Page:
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Reassessing the Presidency : The Rise of the Executive State and the Decline of Freedom Hardcover – June 1, 2001


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Product Details

  • Hardcover: 826 pages
  • Publisher: Mises Institute (June 2001)
  • Language: English
  • ISBN-10: 0945466293
  • ISBN-13: 978-0945466291
  • Product Dimensions: 9.1 x 6 x 2.4 inches
  • Shipping Weight: 3.1 pounds (View shipping rates and policies)
  • Average Customer Review: 4.5 out of 5 stars  See all reviews (13 customer reviews)
  • Amazon Best Sellers Rank: #806,745 in Books (See Top 100 in Books)

Customer Reviews

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If you want a history from the perspective of our founding fathers, read this book.
Al Swanson
It's an excellent work that strips away warm fuzzy feelings about past presidents and takes a much needed critical look at their actions.
Mike B.
I recommend this book for libertarians (classical liberals) looking for persuasive rhetorical fact ammo.
Lee Robinson

Most Helpful Customer Reviews

44 of 46 people found the following review helpful By Andrew S. Rogers VINE VOICE on June 21, 2002
Format: Hardcover
As a student of the presidency, I'm nearly at a loss to describe how interesting and important the essays in this collection are. This high quality is just what I've come to expect from the scholars and writers at the Ludwig von Mises Institute, and if I could give this title six or seven stars, I would.
As in any collection of essays, some of the ones here assembled are better than others. Taken as a whole, though, they are a powerful indictment of how the increasing centralization of power in the office of the presidency has resulted in the destruction of America's heritage of individual liberty and decentralized government. Some of the articles that struck me as particularly valuable (or just as fascinating reads) include:
* H. Arthur Scott Trask's study of Thomas Jefferson. This is one of the best attempts I've yet seen to grapple with the question, not only of whether Jefferson himself can justly be called a 'libertarian,' but also the specific issue of whether his two terms as president advanced or hindered the cause of liberty.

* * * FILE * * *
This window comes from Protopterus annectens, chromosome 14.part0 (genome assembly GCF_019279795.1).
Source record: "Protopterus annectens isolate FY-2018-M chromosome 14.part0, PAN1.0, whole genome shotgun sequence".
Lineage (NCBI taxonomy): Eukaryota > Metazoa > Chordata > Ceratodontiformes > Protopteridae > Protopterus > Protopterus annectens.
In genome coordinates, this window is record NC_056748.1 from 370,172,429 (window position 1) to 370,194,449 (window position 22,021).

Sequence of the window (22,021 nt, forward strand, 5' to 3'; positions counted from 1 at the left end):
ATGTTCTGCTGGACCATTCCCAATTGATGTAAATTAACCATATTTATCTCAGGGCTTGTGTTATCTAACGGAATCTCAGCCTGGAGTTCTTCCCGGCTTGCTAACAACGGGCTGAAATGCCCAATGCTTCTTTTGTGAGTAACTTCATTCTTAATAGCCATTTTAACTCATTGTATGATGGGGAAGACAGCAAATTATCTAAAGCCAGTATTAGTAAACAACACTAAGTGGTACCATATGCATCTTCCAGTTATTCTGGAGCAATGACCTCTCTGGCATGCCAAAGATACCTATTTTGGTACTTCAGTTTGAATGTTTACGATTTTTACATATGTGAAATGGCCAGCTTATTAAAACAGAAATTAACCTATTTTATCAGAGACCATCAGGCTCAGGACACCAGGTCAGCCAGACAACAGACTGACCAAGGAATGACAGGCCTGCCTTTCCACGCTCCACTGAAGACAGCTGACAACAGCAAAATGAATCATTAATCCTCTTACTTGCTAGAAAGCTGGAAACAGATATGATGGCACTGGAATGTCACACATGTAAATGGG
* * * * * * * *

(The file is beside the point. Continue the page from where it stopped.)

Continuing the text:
* Marshall L. DeRosa's 'Supreme Court as Accomplice: Judicial Backing for a Despotic Presidency.' While all three branches of government are to blame for the centralization of power in Washington, the Supreme Court has, at key points in history, been particularly destructive. DeRosa gives us chapter and verse.
* Randall G. Holcombe's 'The Electoral College as a Restraint on American Democracy.' This article goes beyond other analyses of the Electoral College in explaining how the Founders really intended the body to function, why it never did, and how it was early corrupted and twisted by the influence of party and faction.
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21 of 22 people found the following review helpful By R. Setliff on January 4, 2004
Format: Hardcover Verified Purchase
~Reassessing the Presidency : The Rise of the Executive State and the Decline of Freedom~ is an intriguing historical assessment of the American Presidency, which has become one of the most powerful institutions in the world. Likewise, the American Presidency has dramatically changed since its inception. Most modern history books on the Presidency are characterized by adulation of executive power, administrative largess, and aggressive federal intervention in domestic, economic and foreign policy. Nonetheless, this powerful reassessment of the Presidency by the Mises Institute challenges such hagiographic tomes that idolize the President and venerate the dictatorial Presidents for their constitutional usurpations and assumptions of un-delegated power solidified as precedent.